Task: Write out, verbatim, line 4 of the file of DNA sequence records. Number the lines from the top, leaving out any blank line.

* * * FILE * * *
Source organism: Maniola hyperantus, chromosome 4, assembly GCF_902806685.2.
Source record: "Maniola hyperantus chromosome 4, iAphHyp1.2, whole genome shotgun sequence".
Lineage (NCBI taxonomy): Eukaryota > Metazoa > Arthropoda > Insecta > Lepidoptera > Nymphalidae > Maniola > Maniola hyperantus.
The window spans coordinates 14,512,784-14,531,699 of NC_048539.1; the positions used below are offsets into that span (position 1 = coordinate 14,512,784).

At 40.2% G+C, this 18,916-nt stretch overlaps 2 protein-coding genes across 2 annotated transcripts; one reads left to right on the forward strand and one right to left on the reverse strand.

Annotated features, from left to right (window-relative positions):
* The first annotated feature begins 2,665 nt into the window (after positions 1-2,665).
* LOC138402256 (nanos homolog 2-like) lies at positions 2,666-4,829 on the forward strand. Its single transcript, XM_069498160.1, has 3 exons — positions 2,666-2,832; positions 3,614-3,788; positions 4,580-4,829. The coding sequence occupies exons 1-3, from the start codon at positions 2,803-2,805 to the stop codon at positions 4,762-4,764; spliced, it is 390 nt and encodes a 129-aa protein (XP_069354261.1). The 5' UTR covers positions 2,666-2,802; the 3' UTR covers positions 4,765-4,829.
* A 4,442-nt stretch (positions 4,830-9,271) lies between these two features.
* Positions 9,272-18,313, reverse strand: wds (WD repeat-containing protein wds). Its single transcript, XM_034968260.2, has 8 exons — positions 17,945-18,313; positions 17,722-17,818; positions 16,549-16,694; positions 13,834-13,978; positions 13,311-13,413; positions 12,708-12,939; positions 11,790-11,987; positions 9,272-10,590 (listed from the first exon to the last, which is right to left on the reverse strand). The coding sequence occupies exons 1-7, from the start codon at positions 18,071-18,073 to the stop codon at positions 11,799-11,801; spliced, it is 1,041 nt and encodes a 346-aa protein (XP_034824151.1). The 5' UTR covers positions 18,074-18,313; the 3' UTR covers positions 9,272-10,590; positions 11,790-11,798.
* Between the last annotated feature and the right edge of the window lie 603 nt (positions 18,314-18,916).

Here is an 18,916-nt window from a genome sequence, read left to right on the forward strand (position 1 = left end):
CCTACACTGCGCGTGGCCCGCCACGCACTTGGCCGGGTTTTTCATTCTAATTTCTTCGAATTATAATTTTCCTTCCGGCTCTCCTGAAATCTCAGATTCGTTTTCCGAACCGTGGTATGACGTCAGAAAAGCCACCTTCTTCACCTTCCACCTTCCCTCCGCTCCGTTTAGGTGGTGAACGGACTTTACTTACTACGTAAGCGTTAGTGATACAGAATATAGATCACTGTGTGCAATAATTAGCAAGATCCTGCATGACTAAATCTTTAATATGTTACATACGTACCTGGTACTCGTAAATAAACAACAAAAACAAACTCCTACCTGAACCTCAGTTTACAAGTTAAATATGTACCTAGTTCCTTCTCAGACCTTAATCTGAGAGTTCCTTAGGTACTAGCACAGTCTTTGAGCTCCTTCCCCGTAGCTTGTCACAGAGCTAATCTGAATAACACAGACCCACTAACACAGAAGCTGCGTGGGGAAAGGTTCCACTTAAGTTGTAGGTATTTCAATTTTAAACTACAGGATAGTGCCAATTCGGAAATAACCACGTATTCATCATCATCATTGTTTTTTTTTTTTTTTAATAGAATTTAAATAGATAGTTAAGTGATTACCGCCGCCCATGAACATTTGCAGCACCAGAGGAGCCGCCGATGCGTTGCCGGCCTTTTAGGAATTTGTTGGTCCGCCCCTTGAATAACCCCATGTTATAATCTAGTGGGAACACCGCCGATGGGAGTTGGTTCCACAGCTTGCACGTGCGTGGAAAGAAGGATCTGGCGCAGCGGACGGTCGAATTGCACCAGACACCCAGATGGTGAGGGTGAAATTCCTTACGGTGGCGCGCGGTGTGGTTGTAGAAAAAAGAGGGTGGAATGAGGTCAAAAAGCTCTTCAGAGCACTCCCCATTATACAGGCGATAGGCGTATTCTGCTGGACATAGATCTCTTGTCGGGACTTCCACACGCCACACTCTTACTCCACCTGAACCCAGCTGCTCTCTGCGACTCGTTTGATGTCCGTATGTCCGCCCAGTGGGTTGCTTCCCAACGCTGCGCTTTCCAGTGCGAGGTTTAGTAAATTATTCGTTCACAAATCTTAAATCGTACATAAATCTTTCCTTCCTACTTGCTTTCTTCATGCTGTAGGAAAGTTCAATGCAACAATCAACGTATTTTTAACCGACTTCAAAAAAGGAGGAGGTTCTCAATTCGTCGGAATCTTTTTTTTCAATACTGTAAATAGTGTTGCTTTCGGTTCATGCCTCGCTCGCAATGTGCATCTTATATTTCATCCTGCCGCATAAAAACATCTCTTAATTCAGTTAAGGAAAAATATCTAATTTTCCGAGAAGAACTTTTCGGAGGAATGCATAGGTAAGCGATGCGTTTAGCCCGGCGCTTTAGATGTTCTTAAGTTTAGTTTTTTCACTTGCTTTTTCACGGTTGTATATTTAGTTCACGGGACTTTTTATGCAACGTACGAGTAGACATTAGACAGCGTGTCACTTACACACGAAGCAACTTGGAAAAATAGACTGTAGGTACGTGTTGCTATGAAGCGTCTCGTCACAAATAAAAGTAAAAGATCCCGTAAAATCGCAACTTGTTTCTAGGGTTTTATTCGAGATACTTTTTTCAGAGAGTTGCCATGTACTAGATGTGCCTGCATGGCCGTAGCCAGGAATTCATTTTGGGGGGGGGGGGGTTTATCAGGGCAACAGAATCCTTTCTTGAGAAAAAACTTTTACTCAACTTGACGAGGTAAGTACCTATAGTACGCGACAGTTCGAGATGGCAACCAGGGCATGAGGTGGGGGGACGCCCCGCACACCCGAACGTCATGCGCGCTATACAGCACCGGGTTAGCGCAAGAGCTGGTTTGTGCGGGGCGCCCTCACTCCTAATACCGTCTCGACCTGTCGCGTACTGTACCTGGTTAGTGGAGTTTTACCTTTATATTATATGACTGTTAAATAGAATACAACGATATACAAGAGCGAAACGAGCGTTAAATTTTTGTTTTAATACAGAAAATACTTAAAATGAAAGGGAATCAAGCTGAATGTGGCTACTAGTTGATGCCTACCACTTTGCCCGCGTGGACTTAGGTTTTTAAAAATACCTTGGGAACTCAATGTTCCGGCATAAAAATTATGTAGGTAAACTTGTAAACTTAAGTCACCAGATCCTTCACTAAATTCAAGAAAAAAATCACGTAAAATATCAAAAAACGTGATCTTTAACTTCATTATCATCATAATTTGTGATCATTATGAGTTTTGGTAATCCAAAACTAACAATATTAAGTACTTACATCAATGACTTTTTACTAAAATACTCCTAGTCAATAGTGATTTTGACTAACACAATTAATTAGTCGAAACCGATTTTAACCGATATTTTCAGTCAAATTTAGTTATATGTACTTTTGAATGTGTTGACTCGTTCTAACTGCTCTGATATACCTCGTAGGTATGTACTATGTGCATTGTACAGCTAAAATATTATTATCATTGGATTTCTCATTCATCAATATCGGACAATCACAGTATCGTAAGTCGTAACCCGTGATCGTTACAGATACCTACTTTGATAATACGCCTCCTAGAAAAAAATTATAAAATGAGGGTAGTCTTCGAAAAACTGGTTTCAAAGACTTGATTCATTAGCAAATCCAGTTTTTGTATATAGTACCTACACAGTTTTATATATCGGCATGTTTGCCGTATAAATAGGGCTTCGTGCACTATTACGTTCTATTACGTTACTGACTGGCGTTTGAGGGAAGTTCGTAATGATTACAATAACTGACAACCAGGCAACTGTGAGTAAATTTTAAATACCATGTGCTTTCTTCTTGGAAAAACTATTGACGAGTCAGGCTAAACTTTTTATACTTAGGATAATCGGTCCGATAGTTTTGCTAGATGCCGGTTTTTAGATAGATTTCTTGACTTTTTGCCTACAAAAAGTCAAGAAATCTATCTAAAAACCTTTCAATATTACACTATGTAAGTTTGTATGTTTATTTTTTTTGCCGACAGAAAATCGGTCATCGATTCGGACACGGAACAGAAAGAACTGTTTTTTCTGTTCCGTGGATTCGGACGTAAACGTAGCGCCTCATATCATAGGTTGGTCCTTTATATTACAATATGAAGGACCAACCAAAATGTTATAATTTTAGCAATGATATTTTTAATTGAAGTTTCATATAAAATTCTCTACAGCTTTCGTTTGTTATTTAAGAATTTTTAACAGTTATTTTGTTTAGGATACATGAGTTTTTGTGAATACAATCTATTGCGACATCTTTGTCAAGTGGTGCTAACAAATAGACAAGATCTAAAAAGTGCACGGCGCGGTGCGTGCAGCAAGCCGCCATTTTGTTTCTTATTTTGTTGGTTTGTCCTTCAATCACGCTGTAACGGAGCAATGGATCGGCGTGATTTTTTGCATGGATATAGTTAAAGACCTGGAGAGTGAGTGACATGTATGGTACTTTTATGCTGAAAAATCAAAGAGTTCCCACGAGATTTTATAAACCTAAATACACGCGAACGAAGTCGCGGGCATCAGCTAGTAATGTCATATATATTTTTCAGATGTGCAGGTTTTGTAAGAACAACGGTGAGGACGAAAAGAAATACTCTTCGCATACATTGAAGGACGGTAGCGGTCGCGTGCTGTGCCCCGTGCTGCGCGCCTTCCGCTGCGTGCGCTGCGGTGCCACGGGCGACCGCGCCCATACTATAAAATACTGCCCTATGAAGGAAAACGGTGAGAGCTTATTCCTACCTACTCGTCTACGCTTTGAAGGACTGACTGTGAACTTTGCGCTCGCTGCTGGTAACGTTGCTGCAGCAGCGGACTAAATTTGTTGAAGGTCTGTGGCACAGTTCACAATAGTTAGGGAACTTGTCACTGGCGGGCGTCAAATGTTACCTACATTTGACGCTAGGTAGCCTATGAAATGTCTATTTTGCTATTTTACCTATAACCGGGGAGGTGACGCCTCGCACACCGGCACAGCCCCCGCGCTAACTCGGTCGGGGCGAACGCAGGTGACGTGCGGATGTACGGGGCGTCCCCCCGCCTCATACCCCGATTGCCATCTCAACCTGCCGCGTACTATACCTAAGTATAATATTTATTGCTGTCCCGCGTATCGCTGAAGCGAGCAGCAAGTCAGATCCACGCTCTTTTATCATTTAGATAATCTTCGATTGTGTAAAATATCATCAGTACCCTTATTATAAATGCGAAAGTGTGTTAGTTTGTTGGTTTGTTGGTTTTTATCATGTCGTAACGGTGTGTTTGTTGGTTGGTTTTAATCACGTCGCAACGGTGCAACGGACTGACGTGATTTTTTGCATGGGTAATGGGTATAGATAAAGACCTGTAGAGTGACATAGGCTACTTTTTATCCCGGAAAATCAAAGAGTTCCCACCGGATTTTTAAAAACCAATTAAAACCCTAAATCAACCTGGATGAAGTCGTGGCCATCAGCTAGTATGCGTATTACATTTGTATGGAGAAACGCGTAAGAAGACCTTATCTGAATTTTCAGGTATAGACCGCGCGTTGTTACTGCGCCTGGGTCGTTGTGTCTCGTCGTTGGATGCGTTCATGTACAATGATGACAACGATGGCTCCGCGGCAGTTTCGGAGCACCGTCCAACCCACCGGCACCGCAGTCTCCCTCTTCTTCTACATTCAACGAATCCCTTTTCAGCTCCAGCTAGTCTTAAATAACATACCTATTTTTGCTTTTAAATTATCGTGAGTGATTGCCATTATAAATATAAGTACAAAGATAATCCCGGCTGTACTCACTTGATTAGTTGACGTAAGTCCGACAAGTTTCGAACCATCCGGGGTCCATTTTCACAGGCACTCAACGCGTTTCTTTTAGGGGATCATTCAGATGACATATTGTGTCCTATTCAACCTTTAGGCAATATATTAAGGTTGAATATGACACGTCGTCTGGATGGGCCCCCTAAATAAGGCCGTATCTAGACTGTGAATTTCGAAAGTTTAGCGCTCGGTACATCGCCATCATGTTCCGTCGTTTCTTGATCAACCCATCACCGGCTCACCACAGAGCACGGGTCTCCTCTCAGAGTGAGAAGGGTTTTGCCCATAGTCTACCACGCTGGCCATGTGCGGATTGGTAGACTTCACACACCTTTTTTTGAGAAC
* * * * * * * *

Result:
The window spans coordinates 14,512,784-14,531,699 of NC_048539.1; the positions used below are offsets into that span (position 1 = coordinate 14,512,784).